After "Hoovergate", EU torn over power-saving rules

* Populist anger at EU prompts new executive to cut red tape

* Greens, business fear energy-saving regulations may be hit

* EU faces dilemma between environment and Eurosceptic challenge

BRUSSELS, Dec 15 (Reuters) - When word of an EU ban on high-power vacuum cleaners hit Eurosceptic British tabloids in August, “Hoovergate” brought home a dilemma for the bloc that goes well beyond house-proud devotees of deep-pile English carpet.

Now, fear of fuelling rage at Brussels bureaucracy, especially in Britain where critics branded the “Hoover ban” a foreign attack on consumer freedoms, is pushing new EU leaders to axe a host of planned regulations in proposals expected on Tuesday.

Yet Jean-Claude Juncker’s European Commission is also under pressure to keep rolling out more laws on the “ecodesign” of appliances from kettles to hair dryers to TVs that supporters say will slash energy costs, helping consumers and the planet.

The regulations are popular not only with green campaigners but also with many European appliance manufacturers, who say such rules spur innovation and help build the market for power-saving designs.

They fear further rules could be eroded, because of Juncker’s concern over an anti-EU backlash across the bloc, particularly in Britain where Prime Minister David Cameron is offering voters a referendum on leaving the Union altogether.

“Contrary to the views presented in some media, our industry sees the ... ecodesign and energy labelling directives as having a positive, not a negative, impact on our business environment,” Reinhard Zinkann, the CEO of Germany’s Miele and head of an EU home appliance industry group, wrote to Cameron in September.

He urged the British government to back further power-saving legislation. Britain says it supports EU energy standards where benefits to consumers or the environment are clear.

Draft EU documents seen by Reuters show the Commission is considering how prescriptive its eco-design rules should be. Officials will not comment on what Tuesday’s plan will contain.

Thomson Reuters data published on Monday showed a 13 percent rise this year in the number of laws passed in Brussels, to 1,497, largely under the Commission that preceded Juncker, who has pledged to cut red tape to win back the people’s trust.


He cannot stop a new wave of standards taking effect on Jan. 1 that will impose energy consumption labelling of domestic hobs and ovens and ban high-consumption boilers and fans. There is so far, however, little sign of a repeat of the tabloid-fueled rush for powerful vacuum cleaners before the EU ban took effect.

Supporters of that law, including British and other European competitors of imported Asian appliances that were marketed for their high wattage, said power consumption did not improve cleaning and so needlessly added to buyers’ fuel bills.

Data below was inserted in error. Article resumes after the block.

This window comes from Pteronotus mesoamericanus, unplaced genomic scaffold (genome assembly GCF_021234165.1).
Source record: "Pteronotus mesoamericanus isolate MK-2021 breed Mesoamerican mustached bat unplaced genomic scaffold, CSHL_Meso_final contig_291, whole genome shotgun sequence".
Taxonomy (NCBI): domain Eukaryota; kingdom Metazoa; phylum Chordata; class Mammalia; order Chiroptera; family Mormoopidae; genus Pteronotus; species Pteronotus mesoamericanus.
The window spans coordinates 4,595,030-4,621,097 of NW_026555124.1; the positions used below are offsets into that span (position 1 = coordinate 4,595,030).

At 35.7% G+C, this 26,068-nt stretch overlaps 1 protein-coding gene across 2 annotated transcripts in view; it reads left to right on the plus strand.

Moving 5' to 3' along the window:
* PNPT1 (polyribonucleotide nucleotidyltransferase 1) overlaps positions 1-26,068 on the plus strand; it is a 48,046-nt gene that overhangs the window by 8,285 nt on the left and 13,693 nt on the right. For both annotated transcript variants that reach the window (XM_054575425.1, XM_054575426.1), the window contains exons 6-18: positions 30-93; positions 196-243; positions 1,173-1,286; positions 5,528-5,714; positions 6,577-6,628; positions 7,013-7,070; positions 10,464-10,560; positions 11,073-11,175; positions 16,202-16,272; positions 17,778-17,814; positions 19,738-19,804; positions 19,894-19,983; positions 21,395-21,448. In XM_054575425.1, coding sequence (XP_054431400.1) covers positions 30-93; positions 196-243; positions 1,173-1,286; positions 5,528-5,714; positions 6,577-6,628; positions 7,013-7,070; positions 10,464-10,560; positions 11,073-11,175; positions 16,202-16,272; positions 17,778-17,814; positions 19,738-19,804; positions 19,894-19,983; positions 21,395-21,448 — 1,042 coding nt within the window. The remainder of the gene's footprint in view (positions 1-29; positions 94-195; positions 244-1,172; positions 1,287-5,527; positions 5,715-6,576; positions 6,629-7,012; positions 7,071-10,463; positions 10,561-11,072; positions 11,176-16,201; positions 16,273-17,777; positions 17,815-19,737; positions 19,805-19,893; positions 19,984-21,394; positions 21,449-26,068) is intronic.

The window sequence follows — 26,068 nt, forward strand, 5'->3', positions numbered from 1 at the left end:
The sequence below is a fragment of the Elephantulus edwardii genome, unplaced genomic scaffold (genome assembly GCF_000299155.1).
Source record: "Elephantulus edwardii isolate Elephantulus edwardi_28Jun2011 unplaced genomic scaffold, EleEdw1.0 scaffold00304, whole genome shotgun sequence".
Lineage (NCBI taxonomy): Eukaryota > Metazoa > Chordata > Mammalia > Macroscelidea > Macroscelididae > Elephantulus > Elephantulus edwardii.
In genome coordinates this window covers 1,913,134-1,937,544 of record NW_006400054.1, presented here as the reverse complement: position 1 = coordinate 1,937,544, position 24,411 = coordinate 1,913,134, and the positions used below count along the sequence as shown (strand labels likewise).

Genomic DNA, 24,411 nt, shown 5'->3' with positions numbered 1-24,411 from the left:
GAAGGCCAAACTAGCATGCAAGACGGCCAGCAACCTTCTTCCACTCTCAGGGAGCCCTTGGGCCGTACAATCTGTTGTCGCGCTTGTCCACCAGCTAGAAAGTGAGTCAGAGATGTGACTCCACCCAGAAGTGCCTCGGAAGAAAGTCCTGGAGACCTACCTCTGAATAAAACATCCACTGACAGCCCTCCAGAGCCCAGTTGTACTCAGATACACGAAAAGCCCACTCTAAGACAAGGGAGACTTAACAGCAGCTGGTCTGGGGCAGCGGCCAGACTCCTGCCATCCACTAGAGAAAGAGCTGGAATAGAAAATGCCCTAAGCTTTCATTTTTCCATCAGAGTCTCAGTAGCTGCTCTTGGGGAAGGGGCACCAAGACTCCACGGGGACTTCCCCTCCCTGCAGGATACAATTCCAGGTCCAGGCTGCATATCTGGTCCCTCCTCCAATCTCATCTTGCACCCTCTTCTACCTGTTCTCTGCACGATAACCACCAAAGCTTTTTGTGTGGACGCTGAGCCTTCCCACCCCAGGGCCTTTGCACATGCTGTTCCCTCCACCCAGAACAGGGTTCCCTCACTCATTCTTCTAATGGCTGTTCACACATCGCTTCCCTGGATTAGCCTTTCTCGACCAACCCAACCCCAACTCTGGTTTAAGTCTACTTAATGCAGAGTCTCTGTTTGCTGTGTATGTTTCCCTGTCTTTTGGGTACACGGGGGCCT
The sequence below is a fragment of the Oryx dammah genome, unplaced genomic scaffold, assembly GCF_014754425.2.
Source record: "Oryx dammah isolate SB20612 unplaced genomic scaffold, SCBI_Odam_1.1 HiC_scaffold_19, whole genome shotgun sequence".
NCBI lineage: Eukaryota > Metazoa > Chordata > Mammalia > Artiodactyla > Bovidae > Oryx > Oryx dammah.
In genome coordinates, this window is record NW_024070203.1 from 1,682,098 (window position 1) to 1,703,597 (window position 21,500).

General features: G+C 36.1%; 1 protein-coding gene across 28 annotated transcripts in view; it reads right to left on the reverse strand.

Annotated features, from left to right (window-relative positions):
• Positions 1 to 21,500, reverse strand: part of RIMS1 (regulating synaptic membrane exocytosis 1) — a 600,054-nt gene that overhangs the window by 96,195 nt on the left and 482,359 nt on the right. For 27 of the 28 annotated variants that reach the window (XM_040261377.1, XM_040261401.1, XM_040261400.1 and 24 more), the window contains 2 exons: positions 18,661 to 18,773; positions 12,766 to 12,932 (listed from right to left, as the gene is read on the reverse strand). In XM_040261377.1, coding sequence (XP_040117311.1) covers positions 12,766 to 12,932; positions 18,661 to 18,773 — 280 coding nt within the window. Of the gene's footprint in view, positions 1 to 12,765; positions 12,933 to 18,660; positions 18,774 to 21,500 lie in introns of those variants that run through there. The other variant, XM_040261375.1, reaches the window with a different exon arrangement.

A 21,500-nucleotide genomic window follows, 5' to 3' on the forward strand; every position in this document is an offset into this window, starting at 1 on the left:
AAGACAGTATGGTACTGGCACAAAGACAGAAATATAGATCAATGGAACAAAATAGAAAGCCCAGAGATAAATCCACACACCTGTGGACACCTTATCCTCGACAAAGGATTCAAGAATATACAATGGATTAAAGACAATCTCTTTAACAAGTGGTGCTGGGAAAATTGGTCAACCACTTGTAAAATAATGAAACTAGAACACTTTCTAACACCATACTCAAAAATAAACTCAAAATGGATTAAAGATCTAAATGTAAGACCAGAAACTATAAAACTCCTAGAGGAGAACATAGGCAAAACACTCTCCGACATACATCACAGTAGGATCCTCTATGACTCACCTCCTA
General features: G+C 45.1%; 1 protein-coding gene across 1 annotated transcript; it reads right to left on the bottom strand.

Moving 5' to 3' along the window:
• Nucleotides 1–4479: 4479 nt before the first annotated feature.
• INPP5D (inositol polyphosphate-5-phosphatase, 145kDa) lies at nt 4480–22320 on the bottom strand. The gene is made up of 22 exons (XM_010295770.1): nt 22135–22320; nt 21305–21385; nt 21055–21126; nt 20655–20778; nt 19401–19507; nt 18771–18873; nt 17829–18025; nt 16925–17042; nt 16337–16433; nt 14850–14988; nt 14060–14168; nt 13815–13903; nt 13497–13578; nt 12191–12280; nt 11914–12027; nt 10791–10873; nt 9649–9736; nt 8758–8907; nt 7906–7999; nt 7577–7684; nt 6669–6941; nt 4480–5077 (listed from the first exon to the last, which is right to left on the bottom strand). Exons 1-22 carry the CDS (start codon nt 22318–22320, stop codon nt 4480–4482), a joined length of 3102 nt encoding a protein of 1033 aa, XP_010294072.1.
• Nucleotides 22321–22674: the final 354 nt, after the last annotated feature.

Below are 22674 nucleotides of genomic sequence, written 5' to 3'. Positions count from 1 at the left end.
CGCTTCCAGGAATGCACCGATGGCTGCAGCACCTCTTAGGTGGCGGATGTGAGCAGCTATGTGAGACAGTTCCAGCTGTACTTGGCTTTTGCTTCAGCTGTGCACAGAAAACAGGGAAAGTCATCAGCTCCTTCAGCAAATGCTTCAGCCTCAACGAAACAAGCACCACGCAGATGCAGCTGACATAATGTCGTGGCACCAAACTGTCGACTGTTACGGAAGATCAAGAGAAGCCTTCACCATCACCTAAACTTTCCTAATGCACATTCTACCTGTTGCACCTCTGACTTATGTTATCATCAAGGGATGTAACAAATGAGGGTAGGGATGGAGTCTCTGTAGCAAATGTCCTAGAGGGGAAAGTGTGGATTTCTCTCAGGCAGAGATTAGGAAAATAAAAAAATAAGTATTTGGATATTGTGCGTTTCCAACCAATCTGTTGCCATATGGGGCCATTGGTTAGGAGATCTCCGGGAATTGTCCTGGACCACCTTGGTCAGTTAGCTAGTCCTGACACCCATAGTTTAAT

Commission data, collated by non-governmental organisation the European Environmental Bureau, shows just the new rules coming in next month could save 244 teraWatt/hours a year by 2020. That is nearly 9 percent of current EU electricity use.

As well as a desire to cut climate-changing greenhouse gas emissions, confrontation with its biggest gas supplier Russia has added impetus to long-standing EU plans to cut energy use.

“Ecodesign is one of the best examples of good regulation,” said Harry Verhaar of electrical goods maker Philips who chairs the European Alliance to Save Energy, an industry body.

The Dutch pioneer of low-energy LED light bulbs strongly supports EU regulations that have forced traditional incandescent bulbs off the market for consuming too much power.

The International Energy Agency, which groups most EU states, the United States and other rich industrial economies, says more laws to enforce energy savings are essential as more people around the world use more electrical devices.

The IEA found that last year networked devices like gaming consoles and printers wasted $80 billion worth of electricity in standby mode. It called for new rules to encourage the kind of innovation that industry had shown in responding to previous laws to cut energy use by other appliances.

But Juncker is also preoccupied by the rise of what he calls Eurosceptic “extremists”, as evidenced by a surge at May’s EU parliamentary elections for the likes of the UK Independence Party and France’s National Front. He has cited cutting red tape as one way of improving public perceptions of Brussels.

A draft of Commission proposals for scrapping proposed regulations says in its preamble: “This Commission is making a priority of lightening the regulatory load while keeping high levels of social and environmental protection and consumer choice ... Where there is unnecessary red tape, we will cut it.” (Editing by Alastair Macdonald and Peter Graff)